What is the point of militias? Intellectually I understand them, they are outlets for paranoia, outrage, reactionary politics, and blunt power fantasies. But what goals do they actually hope to achieve. Would they actually want an apocalypse or military coup to justify their actions, even if their groups would most certainly be eliminated as quickly as any other. I guess the heart of the matter is a nihilistic fantasy. That only you and the few people you trust have the power and authority to enact what is right.
The Standoff at Sparrow Creek, the feature debut of writer and director Henry Dunham, serves as quasi-dissection of the concept of militias, and comes to the conclusion that despite the posturing and legitimate threats, they are weak organizations that can be easily consumed by the paranoia and fear that created them.
The story here is part Reservoir Dogs, part Breaking Bad, and part courtroom drama. There’s been a shooting at a police funeral. Heard first in the distance as hollow gunshots than confirmed over a police scanner. The members of a local militia hole up in their warehouse HQ to confirm that none of them committed the crime. Things turn ugly when one of their weapons is missing, and the investigation to find who in the militia is the shooter begins.
Spearheading the hunt is Gannon (James Badge Dale) a traumatized ex-cop who’s left the life of gang infiltration for an isolated existence in the woods. He has one true lead, which is that Noah (Brian Geraghty) can’t be the shooter because he’s an undercover detective keeping tabs on the group. So Gannon turns interrogator to sniff out the rat among his midst while also protecting Noah as the other members have their suspicions heightened.
As he cycles through the likely suspects he digs into the reasoning that the members have for joining a militia. The police wronged them, it’s the only place someone can be isolated and socialize at the same time, resentment for authority. As the interviews continue we look into a group of people who are simply trying to rationalize their hate and anger, they want both purpose and absolution for their cruelness and bigotry.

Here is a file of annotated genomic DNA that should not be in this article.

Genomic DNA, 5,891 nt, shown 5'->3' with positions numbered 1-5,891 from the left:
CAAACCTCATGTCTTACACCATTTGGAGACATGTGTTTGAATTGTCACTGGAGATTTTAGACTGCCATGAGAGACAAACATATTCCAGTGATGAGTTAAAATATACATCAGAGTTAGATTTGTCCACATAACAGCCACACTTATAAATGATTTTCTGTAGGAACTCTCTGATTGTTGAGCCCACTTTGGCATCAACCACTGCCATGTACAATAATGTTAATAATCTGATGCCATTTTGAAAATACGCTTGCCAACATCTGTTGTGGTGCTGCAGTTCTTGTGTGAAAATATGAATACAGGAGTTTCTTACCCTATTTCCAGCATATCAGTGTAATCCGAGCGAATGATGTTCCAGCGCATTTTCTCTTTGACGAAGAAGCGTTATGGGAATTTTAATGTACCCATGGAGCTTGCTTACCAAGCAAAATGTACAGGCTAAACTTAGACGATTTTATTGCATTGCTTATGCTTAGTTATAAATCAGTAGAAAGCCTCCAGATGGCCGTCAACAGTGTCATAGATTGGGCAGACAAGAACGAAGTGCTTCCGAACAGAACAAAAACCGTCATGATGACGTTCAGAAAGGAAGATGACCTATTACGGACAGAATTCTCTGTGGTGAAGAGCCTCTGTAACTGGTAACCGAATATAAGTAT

Dunham writes and directs these conversations with a terse and confident hand, avoiding the flowery language of Tarantino for the more restrained directness of something like Mamet. He keeps the look of the film inky and gross, frequently shooting scenes in dark rooms with single light sources casting long shadows and making menacing silhouettes. When lights do come on they are sickly fluorescents, casting the empty warehouse rooms in sallow palls. All of this ugliness is caught in elegant wide screen frames, emphasizing the towering space and small corridors that these men inhabit.
Unfortunately the story hits a major speed bump in the third act as Gannon starts to interrogate a hyper-intellectual college dropout character. He comes off as such a caricature that it immediately unbalances the film’s rather delicate tone before that has been established. He’s written as such a hacky know-it-all that it’s hard to believe in any of the actions he takes later. It’s a cheap bit of theater that distracts from the film’s stronger moments.
The story mostly recovers with a smartly staged climax that incorporates many of the visual cues that the movie has built up over its slim run time. And the conclusion it comes to is clever in recognizing that posing with strength doesn’t cover up weaknesses. However I feel obliged to mention that this flick is pretty drenched in conservative ideology, indulging in some cop worship and justifying of the gun toting zealots. But if your willing to go along with these thematic concerns you’ll find an exciting and taught thriller on the other side.
The Standoff at Sparrow Creek is playing in theater in limited release and available to rent or buy on VOD.